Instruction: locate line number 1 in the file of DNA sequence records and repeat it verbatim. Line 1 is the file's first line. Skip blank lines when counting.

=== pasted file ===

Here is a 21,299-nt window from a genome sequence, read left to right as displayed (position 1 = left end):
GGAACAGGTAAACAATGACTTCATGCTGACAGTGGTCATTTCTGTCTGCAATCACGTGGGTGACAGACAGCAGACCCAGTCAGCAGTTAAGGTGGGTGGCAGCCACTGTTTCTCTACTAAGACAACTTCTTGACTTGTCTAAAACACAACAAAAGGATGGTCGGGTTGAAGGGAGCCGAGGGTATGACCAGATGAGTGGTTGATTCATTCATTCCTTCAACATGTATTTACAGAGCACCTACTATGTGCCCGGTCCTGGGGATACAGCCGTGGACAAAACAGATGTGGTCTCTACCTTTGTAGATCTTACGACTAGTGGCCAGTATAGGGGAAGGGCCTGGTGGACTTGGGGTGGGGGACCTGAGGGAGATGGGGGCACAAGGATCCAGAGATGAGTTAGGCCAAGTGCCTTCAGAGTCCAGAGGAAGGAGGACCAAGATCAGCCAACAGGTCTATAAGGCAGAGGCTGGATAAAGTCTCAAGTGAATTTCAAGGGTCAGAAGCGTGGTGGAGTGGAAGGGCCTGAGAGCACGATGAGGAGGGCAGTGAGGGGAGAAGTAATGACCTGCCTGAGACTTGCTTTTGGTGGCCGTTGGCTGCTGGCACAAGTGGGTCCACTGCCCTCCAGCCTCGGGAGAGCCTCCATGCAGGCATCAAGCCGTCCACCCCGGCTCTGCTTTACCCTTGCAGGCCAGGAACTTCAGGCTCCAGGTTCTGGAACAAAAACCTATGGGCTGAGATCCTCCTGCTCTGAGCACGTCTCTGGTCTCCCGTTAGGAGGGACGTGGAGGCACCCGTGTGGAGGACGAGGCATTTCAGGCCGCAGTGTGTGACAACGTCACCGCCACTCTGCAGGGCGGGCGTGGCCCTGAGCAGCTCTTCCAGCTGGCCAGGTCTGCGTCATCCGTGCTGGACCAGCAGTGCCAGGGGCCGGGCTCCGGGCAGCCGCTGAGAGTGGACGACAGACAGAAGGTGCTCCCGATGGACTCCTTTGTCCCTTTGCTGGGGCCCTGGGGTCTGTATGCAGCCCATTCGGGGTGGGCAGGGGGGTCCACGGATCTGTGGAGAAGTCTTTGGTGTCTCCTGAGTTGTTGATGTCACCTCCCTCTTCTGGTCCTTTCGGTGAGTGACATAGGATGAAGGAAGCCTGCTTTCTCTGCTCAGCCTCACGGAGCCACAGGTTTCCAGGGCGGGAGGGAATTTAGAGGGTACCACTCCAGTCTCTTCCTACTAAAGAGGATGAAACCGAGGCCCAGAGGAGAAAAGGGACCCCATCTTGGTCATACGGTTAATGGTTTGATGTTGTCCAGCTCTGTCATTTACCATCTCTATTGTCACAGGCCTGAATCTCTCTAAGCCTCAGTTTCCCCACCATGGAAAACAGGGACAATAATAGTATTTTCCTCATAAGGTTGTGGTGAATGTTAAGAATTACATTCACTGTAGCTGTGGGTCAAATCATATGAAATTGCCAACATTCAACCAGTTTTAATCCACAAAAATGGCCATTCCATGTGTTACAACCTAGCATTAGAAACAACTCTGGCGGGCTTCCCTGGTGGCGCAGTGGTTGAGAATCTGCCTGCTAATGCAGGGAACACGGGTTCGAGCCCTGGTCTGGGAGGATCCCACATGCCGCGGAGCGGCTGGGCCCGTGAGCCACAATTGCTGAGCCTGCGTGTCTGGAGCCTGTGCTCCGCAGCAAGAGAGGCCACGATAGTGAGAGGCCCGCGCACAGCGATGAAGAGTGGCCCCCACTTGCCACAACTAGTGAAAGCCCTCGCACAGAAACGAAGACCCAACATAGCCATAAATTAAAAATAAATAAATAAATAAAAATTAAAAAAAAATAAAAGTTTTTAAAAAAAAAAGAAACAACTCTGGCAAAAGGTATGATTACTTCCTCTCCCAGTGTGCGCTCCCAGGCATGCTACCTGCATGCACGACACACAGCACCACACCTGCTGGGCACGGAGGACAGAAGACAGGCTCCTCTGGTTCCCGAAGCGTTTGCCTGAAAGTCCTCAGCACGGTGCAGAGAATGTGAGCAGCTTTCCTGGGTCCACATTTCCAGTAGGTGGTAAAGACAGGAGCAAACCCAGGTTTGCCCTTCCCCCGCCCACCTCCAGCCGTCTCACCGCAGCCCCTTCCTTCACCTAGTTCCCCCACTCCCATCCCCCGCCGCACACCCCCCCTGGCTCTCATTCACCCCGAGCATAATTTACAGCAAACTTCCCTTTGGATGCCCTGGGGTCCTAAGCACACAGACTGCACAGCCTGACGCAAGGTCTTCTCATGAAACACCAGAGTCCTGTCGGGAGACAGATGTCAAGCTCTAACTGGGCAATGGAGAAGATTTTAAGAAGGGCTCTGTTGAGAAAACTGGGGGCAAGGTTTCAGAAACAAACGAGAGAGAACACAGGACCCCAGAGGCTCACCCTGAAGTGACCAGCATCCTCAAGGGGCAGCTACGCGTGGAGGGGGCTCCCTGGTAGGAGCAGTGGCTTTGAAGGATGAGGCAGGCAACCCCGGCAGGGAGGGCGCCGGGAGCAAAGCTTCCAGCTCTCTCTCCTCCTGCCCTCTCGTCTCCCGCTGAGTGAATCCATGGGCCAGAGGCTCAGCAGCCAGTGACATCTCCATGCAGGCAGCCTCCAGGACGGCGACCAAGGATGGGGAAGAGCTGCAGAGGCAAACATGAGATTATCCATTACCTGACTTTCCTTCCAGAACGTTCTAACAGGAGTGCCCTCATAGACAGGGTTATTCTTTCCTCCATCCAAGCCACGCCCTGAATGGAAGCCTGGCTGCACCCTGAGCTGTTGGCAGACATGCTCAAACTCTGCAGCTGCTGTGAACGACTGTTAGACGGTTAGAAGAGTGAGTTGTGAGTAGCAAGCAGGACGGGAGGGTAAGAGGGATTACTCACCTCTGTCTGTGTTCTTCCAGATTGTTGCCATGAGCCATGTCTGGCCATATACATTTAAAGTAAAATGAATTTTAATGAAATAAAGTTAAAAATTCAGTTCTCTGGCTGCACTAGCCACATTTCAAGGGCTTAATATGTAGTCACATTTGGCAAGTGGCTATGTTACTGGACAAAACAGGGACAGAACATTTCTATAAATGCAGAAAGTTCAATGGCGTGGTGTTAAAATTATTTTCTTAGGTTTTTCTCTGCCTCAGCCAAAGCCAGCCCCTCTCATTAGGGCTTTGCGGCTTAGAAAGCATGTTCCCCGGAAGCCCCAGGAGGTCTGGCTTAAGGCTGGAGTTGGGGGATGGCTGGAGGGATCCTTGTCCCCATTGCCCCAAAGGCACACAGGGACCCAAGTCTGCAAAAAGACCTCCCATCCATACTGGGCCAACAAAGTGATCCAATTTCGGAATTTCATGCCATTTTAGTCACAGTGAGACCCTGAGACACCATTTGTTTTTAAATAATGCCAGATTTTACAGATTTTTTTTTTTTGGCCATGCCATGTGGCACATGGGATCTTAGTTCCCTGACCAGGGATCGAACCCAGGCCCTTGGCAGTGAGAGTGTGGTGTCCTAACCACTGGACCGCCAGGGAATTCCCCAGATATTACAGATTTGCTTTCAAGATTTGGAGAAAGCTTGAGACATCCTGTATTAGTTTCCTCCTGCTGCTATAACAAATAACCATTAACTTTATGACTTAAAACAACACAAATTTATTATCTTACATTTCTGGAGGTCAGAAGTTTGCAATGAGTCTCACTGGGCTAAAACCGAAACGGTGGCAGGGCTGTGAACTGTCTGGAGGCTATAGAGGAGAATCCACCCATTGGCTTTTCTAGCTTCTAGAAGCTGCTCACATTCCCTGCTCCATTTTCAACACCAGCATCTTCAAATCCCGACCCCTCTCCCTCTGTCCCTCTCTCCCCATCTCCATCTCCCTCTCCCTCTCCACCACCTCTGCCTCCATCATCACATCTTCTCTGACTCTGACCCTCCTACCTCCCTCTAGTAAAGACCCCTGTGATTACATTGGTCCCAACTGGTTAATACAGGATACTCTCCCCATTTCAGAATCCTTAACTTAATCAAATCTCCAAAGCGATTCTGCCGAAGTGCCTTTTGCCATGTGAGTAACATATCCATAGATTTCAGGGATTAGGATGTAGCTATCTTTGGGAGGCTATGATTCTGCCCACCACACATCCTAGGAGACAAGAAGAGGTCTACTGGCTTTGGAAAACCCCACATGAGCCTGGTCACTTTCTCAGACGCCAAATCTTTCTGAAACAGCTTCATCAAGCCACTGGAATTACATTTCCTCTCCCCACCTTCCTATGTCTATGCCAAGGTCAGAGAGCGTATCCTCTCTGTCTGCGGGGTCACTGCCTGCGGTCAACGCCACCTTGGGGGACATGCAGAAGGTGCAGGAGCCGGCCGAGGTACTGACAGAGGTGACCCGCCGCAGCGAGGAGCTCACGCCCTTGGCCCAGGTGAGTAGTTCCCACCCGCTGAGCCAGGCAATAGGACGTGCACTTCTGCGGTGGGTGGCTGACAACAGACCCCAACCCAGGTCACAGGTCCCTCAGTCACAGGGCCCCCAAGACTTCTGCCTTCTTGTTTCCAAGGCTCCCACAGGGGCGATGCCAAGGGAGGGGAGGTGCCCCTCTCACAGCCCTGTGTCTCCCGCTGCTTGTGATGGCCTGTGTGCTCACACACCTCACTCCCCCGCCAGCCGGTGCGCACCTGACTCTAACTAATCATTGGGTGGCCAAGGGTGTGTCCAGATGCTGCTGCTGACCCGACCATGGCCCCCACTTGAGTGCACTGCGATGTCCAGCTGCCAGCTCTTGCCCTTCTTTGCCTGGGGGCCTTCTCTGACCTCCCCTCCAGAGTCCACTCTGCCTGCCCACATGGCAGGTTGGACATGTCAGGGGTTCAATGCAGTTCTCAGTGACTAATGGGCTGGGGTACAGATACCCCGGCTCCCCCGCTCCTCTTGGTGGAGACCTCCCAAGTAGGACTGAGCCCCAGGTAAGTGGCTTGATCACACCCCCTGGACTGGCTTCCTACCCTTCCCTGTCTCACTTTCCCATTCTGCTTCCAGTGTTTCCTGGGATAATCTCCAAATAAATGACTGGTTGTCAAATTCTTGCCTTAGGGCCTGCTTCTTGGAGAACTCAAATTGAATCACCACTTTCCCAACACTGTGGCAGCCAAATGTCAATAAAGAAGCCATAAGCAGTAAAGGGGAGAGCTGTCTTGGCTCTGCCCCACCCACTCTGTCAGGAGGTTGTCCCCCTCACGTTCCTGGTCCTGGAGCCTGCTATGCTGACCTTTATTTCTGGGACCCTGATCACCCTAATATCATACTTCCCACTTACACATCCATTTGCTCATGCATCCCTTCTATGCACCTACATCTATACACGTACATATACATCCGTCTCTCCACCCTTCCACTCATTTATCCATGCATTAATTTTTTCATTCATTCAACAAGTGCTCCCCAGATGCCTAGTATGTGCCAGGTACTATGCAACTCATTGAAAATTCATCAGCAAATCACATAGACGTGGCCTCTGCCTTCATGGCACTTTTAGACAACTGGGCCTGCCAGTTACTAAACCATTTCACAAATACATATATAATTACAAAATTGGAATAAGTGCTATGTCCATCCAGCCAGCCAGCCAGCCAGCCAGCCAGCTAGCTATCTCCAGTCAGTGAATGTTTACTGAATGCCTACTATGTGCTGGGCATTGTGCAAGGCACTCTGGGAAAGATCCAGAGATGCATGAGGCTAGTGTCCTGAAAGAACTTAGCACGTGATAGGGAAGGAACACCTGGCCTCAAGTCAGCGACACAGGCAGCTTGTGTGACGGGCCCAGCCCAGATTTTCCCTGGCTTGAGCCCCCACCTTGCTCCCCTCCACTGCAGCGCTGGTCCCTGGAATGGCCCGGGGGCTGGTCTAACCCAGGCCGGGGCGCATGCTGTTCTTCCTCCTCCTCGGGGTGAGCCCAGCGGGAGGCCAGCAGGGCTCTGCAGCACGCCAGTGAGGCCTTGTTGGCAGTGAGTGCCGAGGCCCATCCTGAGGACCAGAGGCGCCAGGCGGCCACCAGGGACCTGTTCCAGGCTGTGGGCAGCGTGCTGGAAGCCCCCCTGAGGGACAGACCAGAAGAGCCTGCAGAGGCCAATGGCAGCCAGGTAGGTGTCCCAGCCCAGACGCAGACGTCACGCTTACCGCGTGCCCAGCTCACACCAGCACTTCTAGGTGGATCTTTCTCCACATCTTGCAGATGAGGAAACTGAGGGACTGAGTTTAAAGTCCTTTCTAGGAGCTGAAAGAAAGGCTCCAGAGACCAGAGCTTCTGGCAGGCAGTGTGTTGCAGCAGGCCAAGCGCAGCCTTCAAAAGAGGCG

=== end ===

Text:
Here is a 21,299-nt window from a genome sequence, read left to right as displayed (position 1 = left end):